The My Passport SSD is fast, super-light, and nicely priced. You can get a faster drive if you go USB Gen 2×2 (20Gbps), but you’ll also pay a whole lot more. For the average user, this is currently the portable SSD to buy.
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When it comes to data storage, faster is the name of the game. WD is currently at the top of that game. Not only is the company’s 2020 My Passport SSD twice as fast as its like-named predecessor, it’s a shade faster than the USB 10Gbps competition.
It’s also extremely light in your pocket—its feathery heft was the first thing I noticed about it. Marry those two best-in-class attributes to affordable pricing, and you might say that WD has itself a winner. You might, I am.
This review is part of our ongoing roundup of the best external drives. Go there for information on competing products and how we tested them.
Design and features
The My Passport SSD sports rounded corners and seashell sculpting across half the drive. It adds grip and style to an otherwise smooth, low-friction body. It’s on the small side at approximately 4 x 2 x 0.3 inches, and it weighs a feathery 1.6 ounces. That’s a boon for travelers, but if I’m completely honest, I like things with a bit more heft to them.
The drive utilizes a Type-C connector, and a Type-C to Type-C cable with Type-C to Type-A adapter are included in the box. The USB implementation is USB 3.2 Gen 2, also known as SuperSpeed 10Gbps, depending on which of the USB Forum’s ludicrous naming conventions you prefer.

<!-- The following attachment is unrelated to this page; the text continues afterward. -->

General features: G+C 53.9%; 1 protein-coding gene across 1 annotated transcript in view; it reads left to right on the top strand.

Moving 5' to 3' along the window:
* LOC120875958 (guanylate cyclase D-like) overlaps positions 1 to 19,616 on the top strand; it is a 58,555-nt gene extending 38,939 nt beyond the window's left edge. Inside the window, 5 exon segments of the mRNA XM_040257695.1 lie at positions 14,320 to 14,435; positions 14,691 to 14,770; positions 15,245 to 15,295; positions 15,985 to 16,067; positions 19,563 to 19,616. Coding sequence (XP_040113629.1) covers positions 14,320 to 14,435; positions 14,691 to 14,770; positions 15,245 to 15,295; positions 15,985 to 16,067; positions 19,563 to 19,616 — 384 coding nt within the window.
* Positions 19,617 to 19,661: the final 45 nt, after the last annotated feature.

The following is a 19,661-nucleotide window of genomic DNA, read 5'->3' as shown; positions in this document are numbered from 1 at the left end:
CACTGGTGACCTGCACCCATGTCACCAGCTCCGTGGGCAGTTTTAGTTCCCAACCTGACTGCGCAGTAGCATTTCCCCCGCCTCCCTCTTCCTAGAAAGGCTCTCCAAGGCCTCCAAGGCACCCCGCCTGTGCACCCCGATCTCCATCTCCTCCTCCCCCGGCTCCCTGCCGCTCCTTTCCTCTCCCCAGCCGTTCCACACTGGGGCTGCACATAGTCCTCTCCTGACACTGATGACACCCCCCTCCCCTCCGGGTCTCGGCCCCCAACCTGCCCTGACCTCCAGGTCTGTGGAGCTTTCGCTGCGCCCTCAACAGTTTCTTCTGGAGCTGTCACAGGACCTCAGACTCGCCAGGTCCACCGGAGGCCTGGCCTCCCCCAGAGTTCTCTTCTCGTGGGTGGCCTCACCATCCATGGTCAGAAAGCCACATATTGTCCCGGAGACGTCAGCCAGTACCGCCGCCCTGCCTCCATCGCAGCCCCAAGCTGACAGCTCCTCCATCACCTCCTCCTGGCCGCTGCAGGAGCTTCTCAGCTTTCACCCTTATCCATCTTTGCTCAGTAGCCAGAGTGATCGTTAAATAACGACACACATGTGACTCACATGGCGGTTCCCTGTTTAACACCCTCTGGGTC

The older WD My Passport SSD was also 10Gbps, but WD upgraded the internals from SATA (550MBps max over any bus) to far faster NVMe with its own SN550 SSD to deliver a more than two-fold improvement in performance.
The warranty is a reassuring five years, though there’s no TBW rating, i.e., TeraBytes that may be Written over the life of the drive. When sold separately, SN550 SSD inside the My Passport SSD is rated fr 300TBW per 500GB of capacity. That’s more data than the average user is likely to write to an external drive in two decades.In other words, don’t worry about it.
Don’t worry about dropping the My Passport SSD, either. With no moving parts, you’d have to hit most portable SSDs with a hammer to damage them. Even then it’s not a given. Liquid won’t damage them either if they’re not plugged in, assuming you give them time to dry completely before further use.
I already gave away the majority of the performance story, but by the numbers, the My Passport SSD 2020 (gold bars in the charts) scored just over 1GBps reading and writing under CrystalDiskMark 6. As you can see below, that’s actually more than twice as fast as the pre-2020 version.
The 2020 WD My Passport SSD not only aced the synthetic benchmarks, it also proved cream-of-the-crop in our real-world 48GB transfers. Note that real world performance is always slower than what you see with synthetic benchmarks. Largely due to file system and operating system overhead. The 48GB large file performance still works out to a cool 550MBps writing and 750MBps reading.
The My Passport SSD also averaged around 564MBps during our 450GB write test, meaning it doesn’t slow down off cache. It also delivered 0.08-millisecond seeks while reading and 0.8 ms when writing. By way of comparison, external hard drives average around 10 ms to 12 ms these days.
A great drive for the majority of users
The 2020 My Passport SSD is the fastest, lightest 10Gbps USB drive we’ve ever tested. It hits the nail on the head for the average user.
The only faster external USB drives are 20Gbps units such as the WD Black P50 Game SSD or Seagate FireCuda Gaming SSD. Alas, those require the rare USB 3.2 Gen 2X2 (Superspeed 20Gbps) bus, cost twice as much, and don’t fare much better in our 48GB transfer tests. Stick with the 2020 My Passport SSD unless you’ve got money to burn.